For years, throwback bands have charted the many tendrils of 80s influence ad infinitum, probably so well that you already know what Dread Reverence sounds like, don’t you? Maybe you do, but Blackrat don’t give a mouse’s patoot. For your listening pleasure, their third record provides only the finest selection of blackened thrashened crustened crust/thrash/black cuts, curated to slip even the sturdiest of discs. Dread Reverence is lean, mean, sounds like it was recorded by Fenriz as a teen, and desperately wants to be your friend. Won’t you take a spin on the throwback machine?
Though they waste little time demonstrating their potential for chaos, Blackrat‘s devotion to order keeps Dread Reverence from shaking its bolts loose. Opener “Into the Ebony” rattles with such blackened intensity that its dirty thrash engine could drop through the floor at any second and spiral into a fiery war metal mess. But before the album’s seams split entirely, “Lust to Burn” rides “Ebony’s” smoking coattails with a much more controlled take on Hellhammer and Venom. “Lust” still sports the deep five o’clock shadow and warm beer breath that embodies the album. However, with it, Blackrat prove they have more up their sleeve than an ‘abuse it and lose it’ attitude. “Thrall to the Gallows” continues the tempo trend downward, an affair shimmering with heavy chugs and occult riff digressions that play as if Crucifyre and Abhor spawned a baby from blown-out earbuds. The lo-fi production stands apart more than usual, vibrating like you’re standing inside their subwoofer. However, through the genre shifts and production woes, Dread Reverence remains oddly effective.
Dread Reverence by Blackrat
However, what holds Blackrat back isn’t the success of any individual song. Yes, riffs never pierce their “pretty good” ceiling, but their songcraft hits the composition nail on the head. Nor is it their constant metamorphosis. Though “Coffin Rock” greedily assimilates Midnight-n’-roll and echoing black-thrash into its ever-growing Trapper Keeper, it enjoys itself more than any other track. Surprisingly, it’s the length. The AMG-friendly runtime, clocking in at forty minutes, surprisingly feels too long. By the ten-minute mark, Blackrat‘s intent could not be clearer; passing twenty-five minutes, the genre loop begins to recycle. The music rips by so quickly that hitting the same motifs for extended song lengths does not work without fail.
Take “The Sign.” This isn’t an example of a down-tempo song on a rollicking record killing the momentum. The five minutes of “The Sign” work well on their own, releasing into a climax of rock and crust at the end of a long haul. However, the song is somehow less interesting in the context of the record than in isolation. The B-side grows familiar and tempers the natural inclination to keep exploring. Too quickly does Dread Reverence become done-there, heard-that, still good but without a wow factor. Closer “Haunter of the Threshold” chugs that Natty in two seconds flat, but when “Lust” and “Ebony” beat that time and smashed the empties into each other’s head, staying excited is hard.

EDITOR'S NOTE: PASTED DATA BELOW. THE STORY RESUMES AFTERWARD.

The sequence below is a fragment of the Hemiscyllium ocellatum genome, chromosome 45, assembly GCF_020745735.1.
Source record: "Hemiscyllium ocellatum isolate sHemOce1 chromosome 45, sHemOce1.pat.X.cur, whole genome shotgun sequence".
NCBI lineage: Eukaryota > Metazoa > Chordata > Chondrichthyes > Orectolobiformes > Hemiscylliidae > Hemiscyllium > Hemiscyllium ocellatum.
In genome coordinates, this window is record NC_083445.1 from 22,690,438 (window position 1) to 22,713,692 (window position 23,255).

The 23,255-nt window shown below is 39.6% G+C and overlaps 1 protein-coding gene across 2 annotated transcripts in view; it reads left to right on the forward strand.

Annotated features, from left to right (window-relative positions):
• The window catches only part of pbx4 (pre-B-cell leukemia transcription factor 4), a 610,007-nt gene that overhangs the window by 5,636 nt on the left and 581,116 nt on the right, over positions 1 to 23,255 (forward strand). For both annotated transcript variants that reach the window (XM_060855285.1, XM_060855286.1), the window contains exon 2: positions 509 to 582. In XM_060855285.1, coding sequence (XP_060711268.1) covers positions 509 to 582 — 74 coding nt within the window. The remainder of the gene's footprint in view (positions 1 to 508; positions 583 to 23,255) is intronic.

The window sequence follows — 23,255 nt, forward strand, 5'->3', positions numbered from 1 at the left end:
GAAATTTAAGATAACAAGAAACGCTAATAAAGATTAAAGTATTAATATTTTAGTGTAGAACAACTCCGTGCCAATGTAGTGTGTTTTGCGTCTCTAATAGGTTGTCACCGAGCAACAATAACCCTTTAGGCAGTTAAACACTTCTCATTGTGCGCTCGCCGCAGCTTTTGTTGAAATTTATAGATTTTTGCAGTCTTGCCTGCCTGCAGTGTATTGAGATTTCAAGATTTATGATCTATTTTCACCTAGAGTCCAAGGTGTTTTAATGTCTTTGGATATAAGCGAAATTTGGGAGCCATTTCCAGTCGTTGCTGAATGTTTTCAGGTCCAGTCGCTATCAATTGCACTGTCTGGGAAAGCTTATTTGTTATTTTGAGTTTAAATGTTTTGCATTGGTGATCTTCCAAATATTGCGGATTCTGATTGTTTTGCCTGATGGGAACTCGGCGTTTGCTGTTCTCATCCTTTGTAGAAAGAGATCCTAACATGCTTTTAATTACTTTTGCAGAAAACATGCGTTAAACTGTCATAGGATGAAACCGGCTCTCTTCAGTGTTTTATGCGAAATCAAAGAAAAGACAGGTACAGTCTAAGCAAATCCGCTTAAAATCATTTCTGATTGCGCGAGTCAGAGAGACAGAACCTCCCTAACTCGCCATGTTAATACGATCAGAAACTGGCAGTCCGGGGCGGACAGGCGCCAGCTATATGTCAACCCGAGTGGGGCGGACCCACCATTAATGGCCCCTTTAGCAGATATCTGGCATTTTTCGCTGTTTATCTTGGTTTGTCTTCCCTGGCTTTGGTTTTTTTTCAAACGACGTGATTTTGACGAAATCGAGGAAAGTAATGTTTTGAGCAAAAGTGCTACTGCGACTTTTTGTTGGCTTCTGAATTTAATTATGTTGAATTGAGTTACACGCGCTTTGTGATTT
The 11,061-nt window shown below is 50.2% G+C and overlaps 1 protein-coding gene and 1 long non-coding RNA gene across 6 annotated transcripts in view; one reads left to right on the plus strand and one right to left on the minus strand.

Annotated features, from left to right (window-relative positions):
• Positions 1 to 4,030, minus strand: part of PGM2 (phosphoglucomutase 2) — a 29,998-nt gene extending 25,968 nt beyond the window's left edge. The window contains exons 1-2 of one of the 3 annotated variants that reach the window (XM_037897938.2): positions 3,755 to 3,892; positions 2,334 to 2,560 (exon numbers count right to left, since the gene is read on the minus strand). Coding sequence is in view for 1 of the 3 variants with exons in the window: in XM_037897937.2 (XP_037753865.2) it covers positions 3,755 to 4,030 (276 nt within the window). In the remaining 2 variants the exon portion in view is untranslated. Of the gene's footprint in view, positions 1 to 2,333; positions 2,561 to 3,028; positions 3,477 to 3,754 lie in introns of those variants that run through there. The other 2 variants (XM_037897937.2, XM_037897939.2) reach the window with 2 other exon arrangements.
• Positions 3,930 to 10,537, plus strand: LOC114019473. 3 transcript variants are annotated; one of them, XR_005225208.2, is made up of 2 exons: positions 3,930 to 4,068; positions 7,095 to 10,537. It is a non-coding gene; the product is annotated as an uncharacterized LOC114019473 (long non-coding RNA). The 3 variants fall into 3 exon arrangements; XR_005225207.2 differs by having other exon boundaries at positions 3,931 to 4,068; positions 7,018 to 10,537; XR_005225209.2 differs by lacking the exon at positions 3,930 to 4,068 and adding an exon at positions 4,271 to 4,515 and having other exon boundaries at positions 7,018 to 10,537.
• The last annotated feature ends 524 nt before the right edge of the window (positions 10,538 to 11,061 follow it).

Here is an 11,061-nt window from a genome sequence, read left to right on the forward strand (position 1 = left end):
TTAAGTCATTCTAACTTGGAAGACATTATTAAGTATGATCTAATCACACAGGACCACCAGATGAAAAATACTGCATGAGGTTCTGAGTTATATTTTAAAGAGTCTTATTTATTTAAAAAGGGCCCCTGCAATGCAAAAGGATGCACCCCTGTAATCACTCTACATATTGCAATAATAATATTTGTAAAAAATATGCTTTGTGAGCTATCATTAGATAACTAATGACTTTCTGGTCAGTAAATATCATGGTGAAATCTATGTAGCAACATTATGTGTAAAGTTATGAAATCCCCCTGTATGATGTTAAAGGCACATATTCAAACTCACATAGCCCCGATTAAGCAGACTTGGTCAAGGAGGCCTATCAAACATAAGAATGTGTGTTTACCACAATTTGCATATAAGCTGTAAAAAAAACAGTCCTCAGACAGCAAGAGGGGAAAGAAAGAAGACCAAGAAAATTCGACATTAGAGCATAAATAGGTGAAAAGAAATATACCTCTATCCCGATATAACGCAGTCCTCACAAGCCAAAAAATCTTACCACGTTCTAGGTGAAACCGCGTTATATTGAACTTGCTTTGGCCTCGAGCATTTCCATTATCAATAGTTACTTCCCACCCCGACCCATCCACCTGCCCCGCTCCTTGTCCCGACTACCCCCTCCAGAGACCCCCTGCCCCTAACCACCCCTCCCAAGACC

It falls to secondary qualities to keep Dread Reverence spinning. Bassist Stu Loughlin and guitarist Ian Lemke split vocal duties, and their pugnacious shouts and buried snarls only deepen the Deathhammer grime that pervades the record. Russell Shanahan’s drums likewise fit the music, but that isn’t necessarily a good thing. His beats occupy the forefront of “Thrall to the Gallows” with a overbearing presence that is jarring production-wise and reminiscent of Darkthrone monotony beat-wise. Given their edge-of-their-ass playing style, Blackrat‘s music doesn’t benefit from either.
Dread Reverence won’t win any awards for originality, nor will it tear up lists in this late hour. But Blackrat have remained consistent since their 2013 debut Whiskey and Blasphemy, and that’s worth a shot and a pint. What might it take to produce something next level from the Canadians? Hard to say, at least while still shackled to the old. However, their ability to marry elements might come in handy should Blackrat consider expanding their horizons. And if that day never comes, well, more records like Dread Reverence wouldn’t do the world any harm.
DR: 7 | Format Reviewed: 320 kbps mp3
Label: Shadow Kingdom Records | Bandcamp
Websites: blackrat.bandcamp.com | facebook.com/blackratattack
Release Dates: Digital: 11.23.2018 | EU: 23.11.2018 | NA: 11.30.2018
The post Blackrat – Dread Reverence Review appeared first on Angry Metal Guy.
Wed Nov 21 23:33:25 CET 2018